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Australian, New Zealand dollars manage muted cheer for Trump's trade truce

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The Australian and New Zealand dollars inched higher on Thursday with the market relieved the first stage of the Sino-US trade deal had been sealed but wary that months more wrangling lay ahead.

[SYDNEY] The Australian and New Zealand dollars inched higher on Thursday with the market relieved the first stage of the Sino-US trade deal had been sealed but wary that months more wrangling lay ahead.

The Aussie edged up 0.1 per cent to US$0.6909 having been as low as US$0.6878 at one stage on Wednesday. Resistance lies around US$0.6920 with support at the 200-day moving average of US$0.6888.

The kiwi dollar firmed to US$0.6631, after bouncing from support at US$0.6586, and now faces resistance at US$0.6655.

The United States and China signed a Phase 1 deal on Wednesday that will roll back some tariffs and boost Chinese purchases of US products, but leaves a number of sore spots unresolved.

Vice President Mike Pence later said discussions had already begun on a Phase 2 agreement, which analysts fear will be even more difficult and drawn out than the first round.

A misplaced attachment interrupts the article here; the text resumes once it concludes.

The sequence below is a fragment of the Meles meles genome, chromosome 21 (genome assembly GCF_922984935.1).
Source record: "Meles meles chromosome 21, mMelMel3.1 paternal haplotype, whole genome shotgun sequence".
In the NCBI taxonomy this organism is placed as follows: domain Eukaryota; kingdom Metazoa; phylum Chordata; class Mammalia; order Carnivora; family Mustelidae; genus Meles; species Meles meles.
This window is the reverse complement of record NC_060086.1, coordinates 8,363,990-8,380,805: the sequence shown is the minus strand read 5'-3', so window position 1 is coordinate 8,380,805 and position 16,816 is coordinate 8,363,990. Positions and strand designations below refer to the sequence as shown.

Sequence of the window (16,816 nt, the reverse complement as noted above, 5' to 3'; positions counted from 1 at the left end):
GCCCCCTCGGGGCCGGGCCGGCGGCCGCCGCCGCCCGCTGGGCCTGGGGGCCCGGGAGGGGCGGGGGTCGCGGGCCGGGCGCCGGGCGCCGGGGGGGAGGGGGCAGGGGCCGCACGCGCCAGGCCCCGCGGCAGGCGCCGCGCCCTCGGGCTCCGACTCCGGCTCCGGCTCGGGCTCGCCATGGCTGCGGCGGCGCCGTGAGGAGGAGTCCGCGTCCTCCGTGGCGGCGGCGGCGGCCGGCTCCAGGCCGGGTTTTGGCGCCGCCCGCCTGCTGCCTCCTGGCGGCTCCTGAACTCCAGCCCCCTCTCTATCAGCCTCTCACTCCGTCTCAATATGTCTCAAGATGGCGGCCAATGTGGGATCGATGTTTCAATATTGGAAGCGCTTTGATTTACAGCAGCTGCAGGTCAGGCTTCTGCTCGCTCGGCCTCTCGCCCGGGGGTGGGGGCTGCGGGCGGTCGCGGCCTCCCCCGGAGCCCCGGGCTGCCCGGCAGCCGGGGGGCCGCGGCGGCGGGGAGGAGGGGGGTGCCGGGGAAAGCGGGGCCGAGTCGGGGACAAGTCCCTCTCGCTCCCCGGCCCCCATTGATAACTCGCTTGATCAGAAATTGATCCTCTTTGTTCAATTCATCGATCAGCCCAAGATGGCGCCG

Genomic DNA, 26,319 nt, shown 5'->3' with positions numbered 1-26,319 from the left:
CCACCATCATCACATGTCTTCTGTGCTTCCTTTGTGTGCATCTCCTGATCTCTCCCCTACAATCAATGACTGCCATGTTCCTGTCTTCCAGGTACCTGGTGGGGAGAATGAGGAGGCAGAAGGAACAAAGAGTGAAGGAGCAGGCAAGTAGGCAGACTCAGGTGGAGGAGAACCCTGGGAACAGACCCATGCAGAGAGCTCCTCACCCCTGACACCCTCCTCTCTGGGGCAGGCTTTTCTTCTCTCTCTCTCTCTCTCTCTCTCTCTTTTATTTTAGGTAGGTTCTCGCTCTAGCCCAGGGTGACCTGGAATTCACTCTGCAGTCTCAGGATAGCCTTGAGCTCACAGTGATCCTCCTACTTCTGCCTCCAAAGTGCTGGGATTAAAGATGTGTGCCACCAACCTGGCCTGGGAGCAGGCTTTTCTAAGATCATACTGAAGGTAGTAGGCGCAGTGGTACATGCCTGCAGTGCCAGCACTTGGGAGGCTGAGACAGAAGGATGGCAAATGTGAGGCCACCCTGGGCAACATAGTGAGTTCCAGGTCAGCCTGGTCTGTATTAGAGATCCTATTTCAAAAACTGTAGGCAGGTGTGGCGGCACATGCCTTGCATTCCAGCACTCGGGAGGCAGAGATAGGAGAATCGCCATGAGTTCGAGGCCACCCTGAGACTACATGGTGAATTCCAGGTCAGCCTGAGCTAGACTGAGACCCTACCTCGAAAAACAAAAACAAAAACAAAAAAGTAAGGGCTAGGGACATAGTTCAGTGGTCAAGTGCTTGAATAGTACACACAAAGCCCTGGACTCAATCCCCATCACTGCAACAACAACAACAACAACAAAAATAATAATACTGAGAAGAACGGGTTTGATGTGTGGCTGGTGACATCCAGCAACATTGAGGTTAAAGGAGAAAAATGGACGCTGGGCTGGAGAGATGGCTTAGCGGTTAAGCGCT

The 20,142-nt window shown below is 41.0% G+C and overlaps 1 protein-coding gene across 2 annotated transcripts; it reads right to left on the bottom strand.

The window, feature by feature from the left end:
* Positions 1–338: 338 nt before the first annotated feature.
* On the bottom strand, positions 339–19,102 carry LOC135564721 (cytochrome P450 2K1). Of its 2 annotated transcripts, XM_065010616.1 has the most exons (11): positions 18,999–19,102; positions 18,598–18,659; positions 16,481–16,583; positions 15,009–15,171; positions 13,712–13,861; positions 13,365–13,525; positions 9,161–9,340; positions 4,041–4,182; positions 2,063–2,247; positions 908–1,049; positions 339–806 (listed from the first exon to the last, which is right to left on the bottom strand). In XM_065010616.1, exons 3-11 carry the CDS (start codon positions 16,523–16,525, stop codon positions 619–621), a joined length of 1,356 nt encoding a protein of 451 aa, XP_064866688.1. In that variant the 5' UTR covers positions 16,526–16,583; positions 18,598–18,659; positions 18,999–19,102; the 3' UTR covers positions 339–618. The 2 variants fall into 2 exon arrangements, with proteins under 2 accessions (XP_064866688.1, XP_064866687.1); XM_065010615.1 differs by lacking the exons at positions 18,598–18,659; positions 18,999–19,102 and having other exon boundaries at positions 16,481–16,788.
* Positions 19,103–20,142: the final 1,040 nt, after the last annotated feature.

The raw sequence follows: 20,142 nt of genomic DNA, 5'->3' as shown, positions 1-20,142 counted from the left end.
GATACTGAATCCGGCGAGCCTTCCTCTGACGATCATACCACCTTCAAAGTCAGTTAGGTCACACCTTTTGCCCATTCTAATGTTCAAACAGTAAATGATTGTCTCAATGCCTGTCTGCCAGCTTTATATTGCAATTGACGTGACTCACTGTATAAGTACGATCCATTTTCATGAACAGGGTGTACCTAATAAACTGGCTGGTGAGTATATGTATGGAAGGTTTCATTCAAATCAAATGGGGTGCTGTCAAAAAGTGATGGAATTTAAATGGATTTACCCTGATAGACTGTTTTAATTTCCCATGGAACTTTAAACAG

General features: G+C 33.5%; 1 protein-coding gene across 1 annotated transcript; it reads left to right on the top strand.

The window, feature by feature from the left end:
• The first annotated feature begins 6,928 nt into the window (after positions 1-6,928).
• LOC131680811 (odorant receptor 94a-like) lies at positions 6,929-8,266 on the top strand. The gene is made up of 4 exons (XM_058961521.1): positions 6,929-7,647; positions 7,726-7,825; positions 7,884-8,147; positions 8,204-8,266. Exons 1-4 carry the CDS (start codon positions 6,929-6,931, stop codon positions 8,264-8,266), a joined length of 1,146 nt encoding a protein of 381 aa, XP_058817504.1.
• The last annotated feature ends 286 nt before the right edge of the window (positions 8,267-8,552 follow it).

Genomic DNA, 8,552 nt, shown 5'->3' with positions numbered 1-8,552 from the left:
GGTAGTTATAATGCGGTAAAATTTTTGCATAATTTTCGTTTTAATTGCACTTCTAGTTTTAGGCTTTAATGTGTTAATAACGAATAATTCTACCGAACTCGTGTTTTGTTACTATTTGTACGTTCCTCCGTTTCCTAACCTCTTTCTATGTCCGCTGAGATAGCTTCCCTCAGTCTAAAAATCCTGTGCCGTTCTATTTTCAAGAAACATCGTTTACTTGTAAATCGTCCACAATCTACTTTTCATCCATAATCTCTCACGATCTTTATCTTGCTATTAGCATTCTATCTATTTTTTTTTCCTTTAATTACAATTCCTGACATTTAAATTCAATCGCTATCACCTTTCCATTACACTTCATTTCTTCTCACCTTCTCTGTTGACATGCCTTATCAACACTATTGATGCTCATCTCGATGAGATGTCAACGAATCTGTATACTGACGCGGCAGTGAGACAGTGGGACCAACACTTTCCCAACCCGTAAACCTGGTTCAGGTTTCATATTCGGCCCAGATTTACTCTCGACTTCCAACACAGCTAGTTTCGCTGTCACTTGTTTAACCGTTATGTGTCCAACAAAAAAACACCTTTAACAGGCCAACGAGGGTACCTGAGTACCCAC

"Fundamentally, this deal does little to alter either the US or Chinese economies, and the key issues in the US-China economic relationship remain unaddressed," said Hannah Anderson, global markets strategist at JPMorgan Asset Management.

"While markets seemed to take this deal as a risk-on signal, we should all be aware that headlines about trade are going to be a constant feature of 2020."

Domestically, Australian data showed new home loans rose a solid 1.8 per cent by value in November as a revival in prices fuelled demand by owner-occupiers and investors.

House prices have been the clearest winner from the Reserve Bank of Australia (RBA) three rate cuts last year with gains in Sydney and Melbourne running at an annualised pace above 20 per cent.

The rest of the economy, however, has struggled with consumers in particular reluctant to spend amid miserly wage growth and high debt levels.

Markets have thus priced in around a 46 per cent chance the RBA will ease again at its next policy meeting on Feb 4, and a 90 per cent probability of a move by May.

Crucial will be the December jobs report due out next week and whether it shows continued employment growth, or a pullback, from November's surprisingly strong 39,900 jump.

Any weakness will ramp up the chance of a near-term cut given the RBA Board highlighted the risks to employment at the last meeting in December.

Yields on three-year bonds are down at 0.758 per cent, dead in line with the 0.75 per cent cash rate but above the all-time low of 0.567 per cent hit in October.

The three-year bond future gained 2.5 ticks on Thursday to 99.230, while the 10-year contract rose 3.5 ticks to 98.8050.

REUTERS